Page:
Our business in downtown Johannesburg came to a close when the building we were in was sold and the new lease we were offered as a consequence did not fit our requirements. We moved to the suburbs for a while where we became very involved with jewellery as a fashion item, staging fashion shows and instore events with glamorous models mingling with clients so that they could see, touch and try on the collections.
A Stint in the Corporate World
At this point I was head hunted by a leading jewellery company with a group of retail stores as well as a jewellery manufacturing facility. I was appointed production director overseeing the production of special orders and repairs that required direct communication with the individual retail stores within the group. I firmly believe that each new challenge is a learning curve and in this case the involvement with factory staff, retail staff and their shop managers as well as my fellow directors was both rewarding and frustrating. When you have been your own boss for many years it is a constant pull to return to that situation and I eventually succumbed and set up my workshop once again above our retail shop.
Back to being an Entrepreneur and Working in the Community
This time it was an antique shop in the midst of the largest group of retail antique shops in the country which became a mecca for South African and international buyers of antiques. My wife, Corinne, had bought the business a couple of years earlier and now we were once again under the same roof in an extremely trendy and vibrant suburb of Johannesburg, Parkhurst. We had always worked well as a team and we soon became very involved in the community and the trade within the suburb, eventually moving to a new home there. Again happy and exciting times followed. We were invited to become members of the South African Antique Dealers Association, a body of knowledgeable and experienced antique dealers who promoted integrity and guaranteed authenticity within the trade. I eventually became the chairman of the association, a position which I held for seven years. As well as the day to day business of the association my main function as chairman was to organise the annual Johannesburg Antiques Fair which was a glamorous highlight on the Johannesburg social calendar. It was held over several days with a gala event on the opening night the proceeds from which were donated to a different charity each year. The members of the association worked hard throughout the year to source the very best items from around the world to showcase at the fair for their clients and over the years many fantastic items were displayed and sold, many of them were shipped back around the world. A sister fair was held in Cape Town each year at the Kirstenbosch botanical gardens this time organised by the committee in the Cape. Each year we made the journey to Cape Town by road towing a couple of tons of antique furniture, clocks, silverware and of course jewellery. Hard work but great fun and of course the beautiful gardens nestled at the foot of Table Mountain made it all the more worthwhile. During the time that we had the antiques shop in Johannesburg we formed an art and antiques group within our street of dealers to promote the shops there and I became the chairman. We held wonderful street events on Mother’s Day and in late November and early December we organised the popular antiques by candle light evenings which involved carol singers in the street, Christmas trees, mince pies and gluwhein and gently led us all into the Christmas season. Our daughter Erica became involved with the committee for these events using her marketing skills and contacts to contribute to the great success of the promotions.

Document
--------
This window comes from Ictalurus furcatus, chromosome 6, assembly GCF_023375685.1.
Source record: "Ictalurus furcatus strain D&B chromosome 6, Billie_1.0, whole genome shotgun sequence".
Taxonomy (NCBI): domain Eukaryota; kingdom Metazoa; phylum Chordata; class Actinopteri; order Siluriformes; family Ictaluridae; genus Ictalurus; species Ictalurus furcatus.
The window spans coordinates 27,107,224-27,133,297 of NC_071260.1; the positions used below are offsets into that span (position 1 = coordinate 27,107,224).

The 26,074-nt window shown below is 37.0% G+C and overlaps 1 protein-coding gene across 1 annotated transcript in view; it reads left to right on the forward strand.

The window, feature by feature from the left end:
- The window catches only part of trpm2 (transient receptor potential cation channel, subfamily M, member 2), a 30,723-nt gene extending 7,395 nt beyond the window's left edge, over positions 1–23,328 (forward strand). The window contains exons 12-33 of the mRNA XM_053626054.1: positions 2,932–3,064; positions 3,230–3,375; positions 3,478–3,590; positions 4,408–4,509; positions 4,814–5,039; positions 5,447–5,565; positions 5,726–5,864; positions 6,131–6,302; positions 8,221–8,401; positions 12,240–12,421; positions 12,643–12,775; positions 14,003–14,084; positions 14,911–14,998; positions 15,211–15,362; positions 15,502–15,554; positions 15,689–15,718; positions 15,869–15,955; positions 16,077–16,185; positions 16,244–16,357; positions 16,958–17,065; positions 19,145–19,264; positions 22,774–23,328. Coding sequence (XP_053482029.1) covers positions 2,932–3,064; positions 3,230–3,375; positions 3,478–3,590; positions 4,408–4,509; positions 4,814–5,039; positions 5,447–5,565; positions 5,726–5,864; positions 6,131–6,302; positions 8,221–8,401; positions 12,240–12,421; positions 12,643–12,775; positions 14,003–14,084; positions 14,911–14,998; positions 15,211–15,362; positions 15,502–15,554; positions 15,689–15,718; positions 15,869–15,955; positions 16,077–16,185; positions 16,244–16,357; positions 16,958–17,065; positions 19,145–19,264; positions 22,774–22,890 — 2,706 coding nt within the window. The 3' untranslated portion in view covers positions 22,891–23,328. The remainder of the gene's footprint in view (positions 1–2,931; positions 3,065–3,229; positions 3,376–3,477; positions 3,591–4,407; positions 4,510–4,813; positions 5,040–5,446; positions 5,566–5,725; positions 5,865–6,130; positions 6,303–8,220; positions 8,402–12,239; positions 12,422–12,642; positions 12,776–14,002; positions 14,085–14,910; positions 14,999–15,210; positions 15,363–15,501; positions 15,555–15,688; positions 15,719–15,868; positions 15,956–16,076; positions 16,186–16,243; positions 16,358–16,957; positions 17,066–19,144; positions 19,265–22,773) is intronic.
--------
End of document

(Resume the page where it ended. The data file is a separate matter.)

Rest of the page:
An Attempt at Retirement
After 15 years in Parkhurst we made the decision to semi retire and relocate to the coast about 120km south of Durban where we set up shop in a newly repurposed river side fishing wharf that incorporated restaurants, shops, a conference facility, fresh fish caught daily, a beauty spa and a cooking school. What an idyllic location, it felt as though we were on holiday every day! With the workshop installed on our property, within view of the wharf but on the other side of the river, we ran a business that soon became well supported by the local residents and the holiday makers. We were able to pursue our love of antiques at monthly antique fairs in Durban and Johannesburg, where we continued to offer our specialised restoration services to the trade as well as the public. We staged many promotions at the wharf including antiques road shows, talks and presentations and several charity auctions and dinners. We were able to do all this together with a more relaxed lifestyle away from the hectic frenzy of Johannesburg.
Our Link to Canada and Our New Home
Our only daughter, Erica, had by this time married a Canadian and was living on the other side of the world in Calgary and after several trips back to visit us, as well as her many friends, she suggested that we visit Canada. Our Christmas gift that year was a pair of air tickets to do just that, no excuses now! Well we had a fabulous holiday visiting Calgary and its many attractions, Banff and Vancouver ( sooo reminiscent of Cape Town ). Now the pressure was on! Why waste precious years living so far apart! We could start a new business in Calgary which I could operate and promote, said Erica, and you and Mum could help and advise me with the benefit of your years of experience. It did not take long for us to see the sense in this suggestion and with the immense and generous support of our favourite son-in-law we finally relocated “lock stock and barrel” to Calgary. The story does not end here as we go forward with Erica’s new business in the hope that she will gain inspiration and energy from the many experiences that we have enjoyed. La Vogue Vintage takes us all in a new direction as Corinne and I reflect on fond memories of Africa together with the anticipation of things to come here in Calgary.
Book your appointment today to talk to Geoff about your repair, restoration or custom made jewellery requirements. Call 587-390-7222 or email and chat to Erica.